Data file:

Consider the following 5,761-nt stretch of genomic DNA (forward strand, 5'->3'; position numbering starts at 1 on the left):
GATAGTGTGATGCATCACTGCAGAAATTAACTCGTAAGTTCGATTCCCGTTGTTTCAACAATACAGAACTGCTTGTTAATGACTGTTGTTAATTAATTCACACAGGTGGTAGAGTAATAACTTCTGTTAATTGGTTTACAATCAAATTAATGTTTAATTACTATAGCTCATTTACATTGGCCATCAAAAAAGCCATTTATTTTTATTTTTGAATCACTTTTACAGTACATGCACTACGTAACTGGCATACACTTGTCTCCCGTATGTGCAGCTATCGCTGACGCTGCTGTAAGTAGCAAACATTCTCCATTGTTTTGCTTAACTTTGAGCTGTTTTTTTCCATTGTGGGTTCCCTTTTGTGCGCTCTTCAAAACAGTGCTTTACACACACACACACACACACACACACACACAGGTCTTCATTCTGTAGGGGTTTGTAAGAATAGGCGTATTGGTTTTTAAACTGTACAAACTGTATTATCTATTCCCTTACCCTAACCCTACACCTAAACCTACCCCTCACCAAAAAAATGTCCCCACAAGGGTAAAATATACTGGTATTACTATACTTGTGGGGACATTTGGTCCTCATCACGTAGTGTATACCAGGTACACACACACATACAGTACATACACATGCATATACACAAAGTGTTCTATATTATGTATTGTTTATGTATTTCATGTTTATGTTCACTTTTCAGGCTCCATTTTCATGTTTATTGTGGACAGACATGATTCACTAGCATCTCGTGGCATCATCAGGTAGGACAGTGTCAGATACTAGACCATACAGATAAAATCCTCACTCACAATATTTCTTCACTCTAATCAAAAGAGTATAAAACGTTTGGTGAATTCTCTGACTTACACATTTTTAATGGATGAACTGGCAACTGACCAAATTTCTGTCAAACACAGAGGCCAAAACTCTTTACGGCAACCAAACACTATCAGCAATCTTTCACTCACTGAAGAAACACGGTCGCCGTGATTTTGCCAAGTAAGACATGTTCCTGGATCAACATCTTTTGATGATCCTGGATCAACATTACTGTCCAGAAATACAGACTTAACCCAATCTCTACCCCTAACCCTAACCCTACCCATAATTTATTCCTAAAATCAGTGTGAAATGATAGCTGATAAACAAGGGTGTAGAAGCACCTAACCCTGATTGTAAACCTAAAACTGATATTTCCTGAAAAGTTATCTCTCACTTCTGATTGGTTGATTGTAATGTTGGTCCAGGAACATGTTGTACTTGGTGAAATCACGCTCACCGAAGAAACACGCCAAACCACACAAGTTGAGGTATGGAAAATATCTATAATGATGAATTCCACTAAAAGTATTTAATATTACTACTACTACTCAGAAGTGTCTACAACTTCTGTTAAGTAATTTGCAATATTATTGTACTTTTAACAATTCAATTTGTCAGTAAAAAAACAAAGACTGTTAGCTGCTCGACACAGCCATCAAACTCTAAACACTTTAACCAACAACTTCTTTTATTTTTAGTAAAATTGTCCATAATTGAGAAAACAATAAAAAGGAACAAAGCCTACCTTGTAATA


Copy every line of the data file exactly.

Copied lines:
Consider the following 5,761-nt stretch of genomic DNA (forward strand, 5'->3'; position numbering starts at 1 on the left):
GATAGTGTGATGCATCACTGCAGAAATTAACTCGTAAGTTCGATTCCCGTTGTTTCAACAATACAGAACTGCTTGTTAATGACTGTTGTTAATTAATTCACACAGGTGGTAGAGTAATAACTTCTGTTAATTGGTTTACAATCAAATTAATGTTTAATTACTATAGCTCATTTACATTGGCCATCAAAAAAGCCATTTATTTTTATTTTTGAATCACTTTTACAGTACATGCACTACGTAACTGGCATACACTTGTCTCCCGTATGTGCAGCTATCGCTGACGCTGCTGTAAGTAGCAAACATTCTCCATTGTTTTGCTTAACTTTGAGCTGTTTTTTTCCATTGTGGGTTCCCTTTTGTGCGCTCTTCAAAACAGTGCTTTACACACACACACACACACACACACACACACAGGTCTTCATTCTGTAGGGGTTTGTAAGAATAGGCGTATTGGTTTTTAAACTGTACAAACTGTATTATCTATTCCCTTACCCTAACCCTACACCTAAACCTACCCCTCACCAAAAAAATGTCCCCACAAGGGTAAAATATACTGGTATTACTATACTTGTGGGGACATTTGGTCCTCATCACGTAGTGTATACCAGGTACACACACACATACAGTACATACACATGCATATACACAAAGTGTTCTATATTATGTATTGTTTATGTATTTCATGTTTATGTTCACTTTTCAGGCTCCATTTTCATGTTTATTGTGGACAGACATGATTCACTAGCATCTCGTGGCATCATCAGGTAGGACAGTGTCAGATACTAGACCATACAGATAAAATCCTCACTCACAATATTTCTTCACTCTAATCAAAAGAGTATAAAACGTTTGGTGAATTCTCTGACTTACACATTTTTAATGGATGAACTGGCAACTGACCAAATTTCTGTCAAACACAGAGGCCAAAACTCTTTACGGCAACCAAACACTATCAGCAATCTTTCACTCACTGAAGAAACACGGTCGCCGTGATTTTGCCAAGTAAGACATGTTCCTGGATCAACATCTTTTGATGATCCTGGATCAACATTACTGTCCAGAAATACAGACTTAACCCAATCTCTACCCCTAACCCTAACCCTACCCATAATTTATTCCTAAAATCAGTGTGAAATGATAGCTGATAAACAAGGGTGTAGAAGCACCTAACCCTGATTGTAAACCTAAAACTGATATTTCCTGAAAAGTTATCTCTCACTTCTGATTGGTTGATTGTAATGTTGGTCCAGGAACATGTTGTACTTGGTGAAATCACGCTCACCGAAGAAACACGCCAAACCACACAAGTTGAGGTATGGAAAATATCTATAATGATGAATTCCACTAAAAGTATTTAATATTACTACTACTACTCAGAAGTGTCTACAACTTCTGTTAAGTAATTTGCAATATTATTGTACTTTTAACAATTCAATTTGTCAGTAAAAAAACAAAGACTGTTAGCTGCTCGACACAGCCATCAAACTCTAAACACTTTAACCAACAACTTCTTTTATTTTTAGTAAAATTGTCCATAATTGAGAAAACAATAAAAAGGAACAAAGCCTACCTTGTAATA